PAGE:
IET
Decrease font size
Increase font size
Topic Title: PLC Training
Topic Summary: Best places for training
Created On: 06 July 2010 10:46 AM
Status: Read Only
Linear : Threading : Single : Branch
Search Topic Search Topic
Topic Tools Topic Tools
View similar topics View similar topics
View topic in raw text format. Print this topic.
 06 July 2010 10:46 AM
User is offline View Users Profile Print this message



andyspink

Posts: 7
Joined: 24 February 2010

Hi All

Hoping someone can help me out with this. I am looking to improve my knowledge of PLC's. I normally work as an installation and commissioning engineer but have a bit of a knowledge gap so looking to fill it.

I have scoured the internet and found like many others that direct training courses are very expensive. So the first question is how do I go about get cost effective training. i.e. is there anywhere I can get grants etc for expensive training or what is the best online training course? what are the best books to use? I am starting from a basics for this.

Secondly, through my research I have found two courses in and around where I live that will do a funded training course for very cheap or free. However they never have enough demand to run the course. I have been waiting three months for both colleges without any joy. So would anyone out there be interested in doing a basic PLC course at Oxford and Cherwell or Central Sussex Colleges please get in touch.

All help on this greatly appreciated.

Thanks

Andy
 05 August 2010 10:36 PM
User is offline View Users Profile Print this message



Sparkynet101

Posts: 1
Joined: 03 June 2008

Hi

I started out by borrowing telemechanique PL7 pro software and a plc and just having a go.

I have never been on a course yet and have built entire control systems with HMI's included.
also integrated hmi's onto existing plcs
and exchanged large plcs with remote i/o and analog control

its more a case of having the time to have a go in my opinion
also telemechanique produce very good literature to go with their kit which helps alot (also downloadable from the shnieder website if you want a look)

Thats definately the way I would set out.
and then tidy up with a specific manufacturers course - I would like to really get to grips with siemens now as its our companys new standard PLC (was telemec)

good luck
Joe
 01 September 2010 09:53 PM
User is offline View Users Profile Print this message



philt74

Posts: 7
Joined: 25 July 2008

As the last poster said, decide which PLC type your most likely to come across and need knowledge off, get a copy of the software and just have a go. Set yourself a small project, ideally for a PLC type that you can get some time to play on. You may even consider buying a small Micrologix system, they're not pennies, but they are affordable. Ability to read electrical drawings will help with Ladder logic, or you can choose to program with statement list, (not dissimilar to writing in C++), or the other one I never use & can't remember!

Allen Bradley stuff is very user friendly, has excellent help files, and is widely used. The software used to be open to piracy and was widely available if you new where to look, but I think the new licensing system has stopped most of that. Seimens Step 7 for S7 series PLC's is not as intuitive IMO, and the help files can be frustrating, but the PLCs are also commonly used. The software can be obtained without a licence, but you will be plagued by pop-ups telling you to get one. Have only done a few bits n bobs with Mitsubishi PLC's, but the software seemed similar to the Siemens stuff. Take your pick and have a go.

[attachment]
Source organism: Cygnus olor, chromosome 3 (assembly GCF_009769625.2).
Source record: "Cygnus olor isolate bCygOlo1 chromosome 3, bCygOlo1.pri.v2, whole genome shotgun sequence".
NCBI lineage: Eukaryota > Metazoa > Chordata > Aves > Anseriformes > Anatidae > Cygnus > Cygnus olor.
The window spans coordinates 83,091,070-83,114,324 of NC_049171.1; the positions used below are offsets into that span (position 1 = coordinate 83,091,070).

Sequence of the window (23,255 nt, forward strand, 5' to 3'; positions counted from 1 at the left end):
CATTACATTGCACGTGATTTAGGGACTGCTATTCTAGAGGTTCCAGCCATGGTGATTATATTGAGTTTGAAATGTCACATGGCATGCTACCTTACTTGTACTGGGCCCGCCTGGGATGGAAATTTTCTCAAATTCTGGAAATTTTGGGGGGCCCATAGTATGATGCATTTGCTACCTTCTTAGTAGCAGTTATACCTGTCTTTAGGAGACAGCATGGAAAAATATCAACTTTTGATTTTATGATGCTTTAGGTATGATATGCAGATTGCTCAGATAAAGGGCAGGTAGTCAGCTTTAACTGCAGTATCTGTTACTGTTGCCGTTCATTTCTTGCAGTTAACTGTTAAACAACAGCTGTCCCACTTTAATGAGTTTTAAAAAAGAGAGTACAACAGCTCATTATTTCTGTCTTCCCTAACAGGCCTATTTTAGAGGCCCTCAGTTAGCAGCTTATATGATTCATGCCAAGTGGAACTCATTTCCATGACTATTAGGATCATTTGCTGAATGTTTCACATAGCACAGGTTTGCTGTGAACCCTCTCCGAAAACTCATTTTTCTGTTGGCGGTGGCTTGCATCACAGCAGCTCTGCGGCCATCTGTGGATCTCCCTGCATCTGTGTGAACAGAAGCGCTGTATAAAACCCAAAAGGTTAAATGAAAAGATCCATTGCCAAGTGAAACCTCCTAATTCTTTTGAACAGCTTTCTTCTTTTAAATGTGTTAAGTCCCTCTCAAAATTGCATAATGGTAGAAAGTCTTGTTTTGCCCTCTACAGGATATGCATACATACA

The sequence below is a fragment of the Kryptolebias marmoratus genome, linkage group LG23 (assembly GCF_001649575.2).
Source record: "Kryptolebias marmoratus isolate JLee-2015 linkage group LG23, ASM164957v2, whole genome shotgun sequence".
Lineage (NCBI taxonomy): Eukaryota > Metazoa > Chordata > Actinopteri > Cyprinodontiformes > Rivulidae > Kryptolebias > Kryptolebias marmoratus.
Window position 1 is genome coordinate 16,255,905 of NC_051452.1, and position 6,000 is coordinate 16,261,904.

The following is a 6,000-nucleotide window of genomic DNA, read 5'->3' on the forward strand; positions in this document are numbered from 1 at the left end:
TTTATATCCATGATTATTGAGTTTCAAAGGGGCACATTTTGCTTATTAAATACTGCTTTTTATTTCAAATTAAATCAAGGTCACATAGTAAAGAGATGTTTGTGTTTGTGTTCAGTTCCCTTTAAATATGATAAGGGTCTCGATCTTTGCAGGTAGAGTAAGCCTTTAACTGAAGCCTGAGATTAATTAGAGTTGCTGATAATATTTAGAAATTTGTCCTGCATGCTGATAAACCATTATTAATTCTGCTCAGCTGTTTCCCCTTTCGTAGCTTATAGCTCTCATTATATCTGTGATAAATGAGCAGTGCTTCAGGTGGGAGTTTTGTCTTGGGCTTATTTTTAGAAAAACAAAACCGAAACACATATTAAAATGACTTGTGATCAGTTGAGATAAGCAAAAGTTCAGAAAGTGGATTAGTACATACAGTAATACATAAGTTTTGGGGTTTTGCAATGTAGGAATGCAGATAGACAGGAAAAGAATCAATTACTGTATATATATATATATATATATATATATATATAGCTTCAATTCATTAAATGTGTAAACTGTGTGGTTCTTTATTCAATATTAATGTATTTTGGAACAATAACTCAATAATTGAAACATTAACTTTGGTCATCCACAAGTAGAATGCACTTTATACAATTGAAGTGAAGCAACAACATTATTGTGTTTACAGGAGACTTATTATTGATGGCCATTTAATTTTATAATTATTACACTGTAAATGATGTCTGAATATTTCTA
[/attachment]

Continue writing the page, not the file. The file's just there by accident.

23 September 2010 11:26 PM
User is offline View Users Profile Print this message



aiden251181

Posts: 10
Joined: 16 September 2010

if you go onto the rs website theres some kits on there. i was lucky enough to play around with mitsubishi and allen bradley plc's a few years ago then found a mitsubishi melsec spare at work. i made a simulator for it and played about so now am confident with them its not that hard and theres a "crude" software for them called fxgpwin its straight forward and easy to use if you have a basic knowledge of plc's.

for the siemens s7 i went on a course to manchester and having been quite "scared" of s7 before as its completely different to ab and mitsubishi. when i had finished the course i was more than comfortable with them (although it was only the s7-200) the course was £1600 but the company paid. i would definately recommend the sitrain course but if not i would say that the s7-200 kit from rs would be a great place to start that around £370 it comes with the literature,plc,simulator,software and motor. and the siemens website is really helpful espacially in the forums. also i have a file with ready made blocks (subroutines) to control different aspects it covers everything from start stop to analogue weighing systems. if you want a copy of that just message me back, or you can find them on the siemens website.
if you wanted a cheaper option (although i dont know what its like) theres an alpha2 kit on rs aswell which is £160 same sort of thing as the siemens one.
 05 October 2010 07:04 PM
User is offline View Users Profile Print this message



andyspink

Posts: 7
Joined: 24 February 2010

Thanks for the replies folks, I may have managed to sort out a weeks training but I will set up a separate post for that.

Many thanks
Statistics

See Also:



FuseTalk Standard Edition v3.2 - © 1999-2014 FuseTalk Inc. All rights reserved.